Last week I attended the J.Boye Aarhus 2012 conference, where I was giving a “state of the nation” for collaboration software and practices, looking at where we are today and coming trends for 2013. It was my second visit to the Aarhus conference; if you’re not familiar with Aarhus, it’s the second biggest city in Denmark after Copenhagen, and it’s where Janus Boye and his team are based. The conference itself—which this year took the theme “Sharing is caring”—is very much a practitioners’ event, with the emphasis on sharing experiences and networking, and there is a truly refreshing sense of openness and enthusiasm when it comes to learning from each other and getting ideas to take forward.
Once again, my focus was on the intranet and collaboration tracks, where I listened to some great case studies from organisations such as G4S, Philips and Deloitte. On Wednesday, my favourite session was a discussion towards the end of the day about the role of the intranet manager. In a room of maybe 30 people who mostly had responsibility for the intranet in their own organisation, only two actually had the words “intranet” and “manager” in their title, with other titles including terms such as “digital”, “communications”, “online” and “project manager”. However, the discussion about what skills were the most valuable in the intranet manager role highlighted for me that a good intranet manager is born, not made. To give you a sense of what I mean, here was the list we came up with:
- Ability to communicate with all levels in the organisation
- Process management
- Ability to make connections
- Jack of all trades
- Organisation development
- Distiller (i.e. translating the complex into simple)
- Business change
The overall sense that came from this was that this role is about people rather than technology—as much as the technology has to be right, making it work is about communication and persuasion, and I think this is also the case when you are talking about anything related to cultural change within the organisation, particularly when improving collaboration. Are there any skills you think we missed? If so, feel free to offer them up in the comments.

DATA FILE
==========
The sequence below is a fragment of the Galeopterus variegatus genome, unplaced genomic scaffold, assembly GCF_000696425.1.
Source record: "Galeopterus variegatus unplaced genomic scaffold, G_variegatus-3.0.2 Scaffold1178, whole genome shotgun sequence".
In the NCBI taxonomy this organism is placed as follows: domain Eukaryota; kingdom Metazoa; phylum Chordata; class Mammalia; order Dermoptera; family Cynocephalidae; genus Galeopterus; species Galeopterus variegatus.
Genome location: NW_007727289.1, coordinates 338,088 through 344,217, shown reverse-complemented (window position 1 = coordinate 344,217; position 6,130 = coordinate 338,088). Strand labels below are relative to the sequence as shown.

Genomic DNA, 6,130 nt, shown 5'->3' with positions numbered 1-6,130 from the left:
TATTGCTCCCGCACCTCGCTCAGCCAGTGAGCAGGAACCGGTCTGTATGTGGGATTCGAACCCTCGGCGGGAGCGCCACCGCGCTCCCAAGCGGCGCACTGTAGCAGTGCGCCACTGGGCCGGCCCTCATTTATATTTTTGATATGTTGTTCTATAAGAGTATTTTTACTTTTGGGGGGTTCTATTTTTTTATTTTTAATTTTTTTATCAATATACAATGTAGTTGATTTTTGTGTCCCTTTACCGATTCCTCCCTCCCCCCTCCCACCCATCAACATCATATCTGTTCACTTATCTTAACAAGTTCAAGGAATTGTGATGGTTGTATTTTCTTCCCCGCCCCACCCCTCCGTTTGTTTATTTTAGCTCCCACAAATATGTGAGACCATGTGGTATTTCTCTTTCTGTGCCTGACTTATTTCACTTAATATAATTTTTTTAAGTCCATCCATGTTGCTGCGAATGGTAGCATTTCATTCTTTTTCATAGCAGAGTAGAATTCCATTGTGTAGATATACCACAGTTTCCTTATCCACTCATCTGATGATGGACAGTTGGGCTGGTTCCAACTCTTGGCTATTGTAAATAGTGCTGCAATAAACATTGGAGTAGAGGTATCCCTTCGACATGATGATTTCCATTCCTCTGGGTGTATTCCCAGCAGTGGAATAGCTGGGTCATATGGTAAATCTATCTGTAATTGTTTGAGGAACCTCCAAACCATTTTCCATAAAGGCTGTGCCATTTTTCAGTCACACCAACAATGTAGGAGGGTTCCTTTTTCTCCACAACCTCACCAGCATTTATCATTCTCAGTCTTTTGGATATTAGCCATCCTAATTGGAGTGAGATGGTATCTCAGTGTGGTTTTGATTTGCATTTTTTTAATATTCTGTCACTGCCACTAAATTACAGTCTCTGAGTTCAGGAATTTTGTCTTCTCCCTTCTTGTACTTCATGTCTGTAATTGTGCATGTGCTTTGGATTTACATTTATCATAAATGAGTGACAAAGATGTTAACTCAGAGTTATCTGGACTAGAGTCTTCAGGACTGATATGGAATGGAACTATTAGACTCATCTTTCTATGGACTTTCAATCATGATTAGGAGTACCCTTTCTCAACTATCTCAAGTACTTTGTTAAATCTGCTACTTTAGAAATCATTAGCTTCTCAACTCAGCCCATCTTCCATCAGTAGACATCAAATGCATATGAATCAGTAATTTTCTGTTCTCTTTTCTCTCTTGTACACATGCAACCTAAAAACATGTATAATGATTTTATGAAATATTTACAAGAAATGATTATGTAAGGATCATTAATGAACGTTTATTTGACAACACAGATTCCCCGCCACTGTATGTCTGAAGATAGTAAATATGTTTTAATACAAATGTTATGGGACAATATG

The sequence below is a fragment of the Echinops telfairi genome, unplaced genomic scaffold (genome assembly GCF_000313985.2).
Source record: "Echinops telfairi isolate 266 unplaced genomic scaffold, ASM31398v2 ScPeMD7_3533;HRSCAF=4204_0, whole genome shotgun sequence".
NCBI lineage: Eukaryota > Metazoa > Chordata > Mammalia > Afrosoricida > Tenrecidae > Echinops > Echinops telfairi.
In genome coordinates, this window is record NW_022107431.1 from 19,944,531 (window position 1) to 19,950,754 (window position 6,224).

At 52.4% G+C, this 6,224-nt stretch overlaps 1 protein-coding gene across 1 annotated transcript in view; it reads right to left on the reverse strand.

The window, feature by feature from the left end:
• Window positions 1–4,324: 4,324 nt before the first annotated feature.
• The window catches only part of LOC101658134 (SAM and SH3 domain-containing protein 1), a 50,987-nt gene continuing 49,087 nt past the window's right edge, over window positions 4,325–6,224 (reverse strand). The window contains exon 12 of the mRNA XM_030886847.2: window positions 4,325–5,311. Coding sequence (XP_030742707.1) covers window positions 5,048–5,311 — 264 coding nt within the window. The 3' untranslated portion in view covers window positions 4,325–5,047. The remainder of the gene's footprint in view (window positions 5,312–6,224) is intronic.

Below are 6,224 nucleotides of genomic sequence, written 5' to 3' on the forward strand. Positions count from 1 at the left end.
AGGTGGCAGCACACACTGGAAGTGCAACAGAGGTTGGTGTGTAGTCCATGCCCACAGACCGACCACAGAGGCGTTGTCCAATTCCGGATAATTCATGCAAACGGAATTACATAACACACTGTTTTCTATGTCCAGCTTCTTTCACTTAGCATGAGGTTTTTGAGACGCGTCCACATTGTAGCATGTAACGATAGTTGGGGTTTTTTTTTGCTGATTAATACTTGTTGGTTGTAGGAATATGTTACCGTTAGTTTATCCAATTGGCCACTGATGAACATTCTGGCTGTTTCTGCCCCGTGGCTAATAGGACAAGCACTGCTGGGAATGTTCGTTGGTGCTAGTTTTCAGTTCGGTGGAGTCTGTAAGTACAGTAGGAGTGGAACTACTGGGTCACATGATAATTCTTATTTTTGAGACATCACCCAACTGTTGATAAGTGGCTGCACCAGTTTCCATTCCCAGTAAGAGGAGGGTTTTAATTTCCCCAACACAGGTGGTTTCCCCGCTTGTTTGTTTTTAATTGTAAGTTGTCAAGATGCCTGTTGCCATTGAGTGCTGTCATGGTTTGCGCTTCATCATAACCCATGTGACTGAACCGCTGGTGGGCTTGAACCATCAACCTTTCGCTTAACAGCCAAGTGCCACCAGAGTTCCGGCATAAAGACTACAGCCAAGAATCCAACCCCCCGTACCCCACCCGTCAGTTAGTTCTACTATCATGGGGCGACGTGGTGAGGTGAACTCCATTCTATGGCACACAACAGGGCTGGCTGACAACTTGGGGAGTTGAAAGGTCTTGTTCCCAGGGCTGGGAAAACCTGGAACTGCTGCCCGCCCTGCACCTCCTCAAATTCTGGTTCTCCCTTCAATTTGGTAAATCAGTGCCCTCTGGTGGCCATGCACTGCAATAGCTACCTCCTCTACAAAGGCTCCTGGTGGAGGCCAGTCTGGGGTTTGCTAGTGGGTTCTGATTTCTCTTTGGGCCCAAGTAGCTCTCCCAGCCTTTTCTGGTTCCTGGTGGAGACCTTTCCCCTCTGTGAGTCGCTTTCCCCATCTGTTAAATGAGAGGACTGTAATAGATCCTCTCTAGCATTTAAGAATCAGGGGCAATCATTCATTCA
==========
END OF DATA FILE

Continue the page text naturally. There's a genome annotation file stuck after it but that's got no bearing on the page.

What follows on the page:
On Thursday we switched from intranets to collaboration, with Alan Pelz-Sharpe keynoting with an entertaining and challenging presentation on whether or not the social workplace revolution is real. His comment that “big data is just a pile of junk” sent the greatest ripple around the room, along with his comparing IT departments with the subjects of Channel 4′s Obsessive Compulsive Hoarders programme. As much as I’m sure that is how some organisations are approaching big data analytics, I do think that analytics of social data within organisations offers great potential when it comes to learning from the information we have on how people are using tools to feed into adoption strategies, for example (see the social analytics strategic insights report I wrote with my Analytics expert colleague, Helena Schwenk).
Following my own presentation, Alan and I took part in a great combined Q&A session, which for me further highlighted that—while social is no longer just a nice-to-have for collaboration vendors—for many organisations this is still something that is a long way off really happening in the business, at least beyond small pockets of enthusiasm. However, it was great to have such enthusiastic participation from the conference attendees.
For me the conference was a thoroughly enjoyable and valuable experience—I came away with many new contacts, and I hope to write case studies on some of the stories that were presented. While Aarhus is not the easiest place to get to (there was ongoing debate on whether it would be better to hold the event in Copenhagen, for example), Janus Boye’s events do bring a more human feel to the business conference—for example including a “Run with the Vikings” session before breakfast for the more energetic delegates, as well as a short walking tour around the city before the well-attended evening networking events. These small but important aspects truly help to facilitate conversations which continue even after the event has concluded, creating a fantastic ongoing sense of community. If you haven’t been to one yet, I’d highly recommend it.
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